Here is, I. The date of this law concerning the day of atonement: it was after the death of the two sons of Aaron (Lev. 16:1), which we read, Lev. 10:1. 1. Lest Aaron should fear that any remaining guilt of that sin should cleave to his family, or (seeing the priests were so apt to offend) that some after-sin of his other sons should be the ruin of his family, he is directed how to make atonement for his house, that it might keep in with God; for the atonement for it would be the establishment of it, and preserve the entail of the blessing upon it. 2. The priests being warned by the death of Nadab and Abihu to approach to God with reverence and godly fear (without which they came at their peril), directions are here given how the nearest approach might be made, not only without peril, but to unspeakable advantage and comfort, if the directions were observed. When they were cut off for an undue approach, the rest must not say, “Then we will not draw near at all,” but, “Then we will do it by rule.” They died for their sin, therefore God graciously provides for the rest, that they die not. Thus God’s judgments on some should be instructions to others.
II. The design of this law. One intention of it was to preserve a veneration for the most holy place, within the veil, where the Shechinah, or divine glory, was pleased to dwell between the cherubim: Speak unto Aaron, that he come not at all times into the holy place, Lev. 16:2. Before the veil some of the priests came every day to burn incense upon the golden altar, but within the veil none must ever come but the high priest only, and he but on one day in the year, and with great ceremony and caution. That place where God manifested his special presence must not be made common. If none must come into the presence-chamber of an earthly king uncalled, no, not the queen herself, upon pain of death (Est. 4:11), was it not requisite that the same sacred respect should be paid to the Kings of kings? But see what a blessed change is made by the gospel of Christ; all good Christians have now boldness to enter into the holiest, through the veil, every day (Heb. 10:19, 20); and we come boldly (not as Aaron must, with fear and trembling) to the throne of grace, or mercy-seat, Heb. 4:16. While the manifestations of God’s presence and grace were sensible, it was requisite that they should thus be confined and upon reserve, because the objects of sense the more familiar they are made the less awful or delightful they become; but now that they are purely spiritual it is otherwise, for the objects of faith the more they are conversed with the more do they manifest of their greatness and goodness: now therefore we are welcome to come at all times into the holy place not made with hands, for we are made to sit together with Christ in heavenly places by faith, Eph. 2:6. Then Aaron must not come near at all times, lest he die; we now must come near at all times that we may live: it is distance only that is our death. Then God appeared in the cloud upon the mercy-seat, but now with open face we behold, not in a dark cloud, but in a clear glass, the glory of the Lord, 2 Cor. 3:18.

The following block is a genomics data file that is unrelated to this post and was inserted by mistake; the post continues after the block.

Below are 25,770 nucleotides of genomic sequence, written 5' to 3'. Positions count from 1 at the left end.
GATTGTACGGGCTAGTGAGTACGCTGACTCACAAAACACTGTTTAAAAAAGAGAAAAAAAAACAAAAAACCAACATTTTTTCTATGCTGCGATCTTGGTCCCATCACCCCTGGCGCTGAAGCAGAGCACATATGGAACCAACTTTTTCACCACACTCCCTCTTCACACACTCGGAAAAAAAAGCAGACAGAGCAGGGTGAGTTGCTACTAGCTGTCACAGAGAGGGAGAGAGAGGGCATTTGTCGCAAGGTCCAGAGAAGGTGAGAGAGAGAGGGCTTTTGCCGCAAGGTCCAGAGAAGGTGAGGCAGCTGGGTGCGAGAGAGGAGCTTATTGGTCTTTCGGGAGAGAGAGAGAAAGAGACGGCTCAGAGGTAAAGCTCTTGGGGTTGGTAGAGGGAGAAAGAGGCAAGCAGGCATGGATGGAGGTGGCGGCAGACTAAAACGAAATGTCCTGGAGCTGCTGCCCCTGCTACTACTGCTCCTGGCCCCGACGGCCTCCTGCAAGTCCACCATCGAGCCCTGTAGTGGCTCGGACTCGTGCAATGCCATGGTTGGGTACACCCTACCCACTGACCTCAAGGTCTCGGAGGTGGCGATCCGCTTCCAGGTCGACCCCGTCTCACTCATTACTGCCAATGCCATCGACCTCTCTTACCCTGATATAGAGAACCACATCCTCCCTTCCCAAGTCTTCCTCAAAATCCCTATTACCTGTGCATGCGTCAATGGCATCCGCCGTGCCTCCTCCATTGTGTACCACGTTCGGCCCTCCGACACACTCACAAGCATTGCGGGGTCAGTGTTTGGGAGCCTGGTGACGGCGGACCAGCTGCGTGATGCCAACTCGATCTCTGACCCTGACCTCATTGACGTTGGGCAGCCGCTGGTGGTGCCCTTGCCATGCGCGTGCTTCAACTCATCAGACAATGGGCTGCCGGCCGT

III. The person to whom the work of this day was committed, and that was the high priest only: Thus shall Aaron come into the holy place, Lev. 16:3. He was to do all himself upon the day of atonement: only there was a second provided to be his substitute or supporter, in case any thing should befal him, either of sickness or ceremonial uncleanness, that he could not perform the service of the day. All Christians are spiritual priests, but Christ only is the high priest, and he alone it is that makes atonement, nor needed he either assistant or substitute.
IV. The attire of the high priest in this service. He was not to be dressed up in his rich garments that were peculiar to himself: he was not to put on the ephod, with the precious stones in it, but only the linen clothes which he wore in common with the inferior priests, Lev. 16:4. That meaner dress did best become him on this day of humiliation; and, being thinner and lighter, he would in it be more expedite for the work or service of the day, which was all to go through his hands. Christ, our high priest, made atonement for sin in our nature; not in the robes of his own peculiar glory, but the linen garments of our mortality, clean indeed, but mean.
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